Saturday, September 17, 2011

Ears of Stone

Sometimes I think I missed the 1960s.  No, not because I was tripped out on psychedelic chemicals (that came later for me), but because things happened that never reached my ears.  Either that or, at the time, I had ears of stone.

Well, once again, I thank God for YouTube, which so often helps me fill in what I missed of my favourite decade.  This present case is most pleasant to present to you.  It came to me in one of those automated "Your favourite YouTube channel has been updated" emails.  I didn't know if it would be any good, but I took a chance and clicked on the link.  It was a track called "Ears of Stone" from a compilation album called, "Fading Yellow Vol. 2:  21 Course Smorgasbord of U.S. Pop-Sike & Other Delights 1965-1969".  The band is listed as The Network.

From the opening guitar strums, knew I was going to like it.  A few seconds later, when the Electric Prunesian psychedelic organ crashed in, and later when a faux sitar could be heard, my first though was:  I must share this with my brother Charles!  But somewhere just after the first wash of organ and the sitaresque guitar line came an even greater shock.  For I heard the follow words:

We've played our pipes for you, but you haven't dance.
We've sung our dirges, but you haven't mourned.
We've sung our songs for you, but you might as well be deaf.
Ears of stone, won't you hear me?

I never expected to have a psychedelically musical Gospel lesson sung to me!  For here were almost  word-for-word our Lord's rebuke from St. Luke's Gospel, the 7th Chapter:
And the Lord said, Whereunto then shall I liken the men of this generation? and to what are they like?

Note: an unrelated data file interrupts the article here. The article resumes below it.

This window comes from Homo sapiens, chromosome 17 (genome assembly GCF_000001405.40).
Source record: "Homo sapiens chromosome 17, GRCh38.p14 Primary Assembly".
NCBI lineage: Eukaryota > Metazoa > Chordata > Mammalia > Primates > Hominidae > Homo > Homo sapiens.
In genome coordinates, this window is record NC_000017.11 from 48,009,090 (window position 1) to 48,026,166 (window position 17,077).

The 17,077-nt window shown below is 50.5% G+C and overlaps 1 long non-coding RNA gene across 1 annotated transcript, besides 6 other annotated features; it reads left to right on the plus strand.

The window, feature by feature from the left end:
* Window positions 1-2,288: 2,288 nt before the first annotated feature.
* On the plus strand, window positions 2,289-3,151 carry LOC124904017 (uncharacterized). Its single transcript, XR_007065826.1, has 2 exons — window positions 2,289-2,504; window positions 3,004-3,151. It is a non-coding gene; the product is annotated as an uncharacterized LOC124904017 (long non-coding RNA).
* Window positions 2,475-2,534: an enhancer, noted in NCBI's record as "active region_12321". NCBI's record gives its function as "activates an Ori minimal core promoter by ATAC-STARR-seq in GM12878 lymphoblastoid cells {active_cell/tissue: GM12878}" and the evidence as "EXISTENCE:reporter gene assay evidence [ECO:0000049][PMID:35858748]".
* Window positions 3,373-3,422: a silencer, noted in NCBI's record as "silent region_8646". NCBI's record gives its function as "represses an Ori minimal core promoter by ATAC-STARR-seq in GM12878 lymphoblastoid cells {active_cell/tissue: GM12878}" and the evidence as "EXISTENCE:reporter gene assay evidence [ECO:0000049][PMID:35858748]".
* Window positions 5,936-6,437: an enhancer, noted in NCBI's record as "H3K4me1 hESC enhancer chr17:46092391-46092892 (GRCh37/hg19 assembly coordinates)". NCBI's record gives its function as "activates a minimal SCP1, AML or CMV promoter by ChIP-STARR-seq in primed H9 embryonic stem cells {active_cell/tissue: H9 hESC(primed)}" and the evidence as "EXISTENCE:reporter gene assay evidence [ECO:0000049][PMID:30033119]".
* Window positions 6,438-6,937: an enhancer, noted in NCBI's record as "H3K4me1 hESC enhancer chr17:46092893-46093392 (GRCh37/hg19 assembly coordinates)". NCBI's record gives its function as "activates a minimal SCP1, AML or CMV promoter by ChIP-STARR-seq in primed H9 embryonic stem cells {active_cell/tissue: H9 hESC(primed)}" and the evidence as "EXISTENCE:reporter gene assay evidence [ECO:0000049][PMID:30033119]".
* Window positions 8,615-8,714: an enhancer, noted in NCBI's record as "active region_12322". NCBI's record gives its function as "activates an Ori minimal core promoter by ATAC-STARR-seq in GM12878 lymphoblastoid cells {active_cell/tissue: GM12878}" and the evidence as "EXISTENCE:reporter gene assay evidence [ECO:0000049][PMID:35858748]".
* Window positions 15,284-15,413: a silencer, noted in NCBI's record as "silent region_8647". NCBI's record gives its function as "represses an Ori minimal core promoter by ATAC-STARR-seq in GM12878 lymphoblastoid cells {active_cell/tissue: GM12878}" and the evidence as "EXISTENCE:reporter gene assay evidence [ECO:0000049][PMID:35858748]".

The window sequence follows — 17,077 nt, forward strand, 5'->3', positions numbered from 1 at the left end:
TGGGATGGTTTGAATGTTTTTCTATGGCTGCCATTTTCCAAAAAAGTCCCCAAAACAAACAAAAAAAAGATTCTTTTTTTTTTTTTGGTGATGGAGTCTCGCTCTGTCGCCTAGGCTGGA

They are like unto children sitting in the marketplace, and calling one to another, and saying, We have piped unto you, and ye have not danced; we have mourned to you, and ye have not wept.

For John the Baptist came neither eating bread nor drinking wine; and ye say, He hath a devil.

The Son of man is come eating and drinking; and ye say, Behold a gluttonous man, and a winebibber, a friend of publicans and sinners!

But wisdom is justified of all her children.

The song continues:
We've written in big, black letters; you've merely glanced.
Written it in poems and songs; you've only scoffed.
We've written words for you, but you might as well be blind.
Eyes of stone, won't you see it?
This reminded me instantly of the quote from Flanner O'Connor:  "to the hard of hearing you shout, and for the blind you draw large and startling figures."

Now, in the spirit of "full disclosure", I have to say that the bridge for this song is pathetically weak.  But it is short enough that it doesn't rob the song of too much power.  I only wish they'd given that a bit more thought musically.  Still, I am very glad to have found this 45-year-old gem.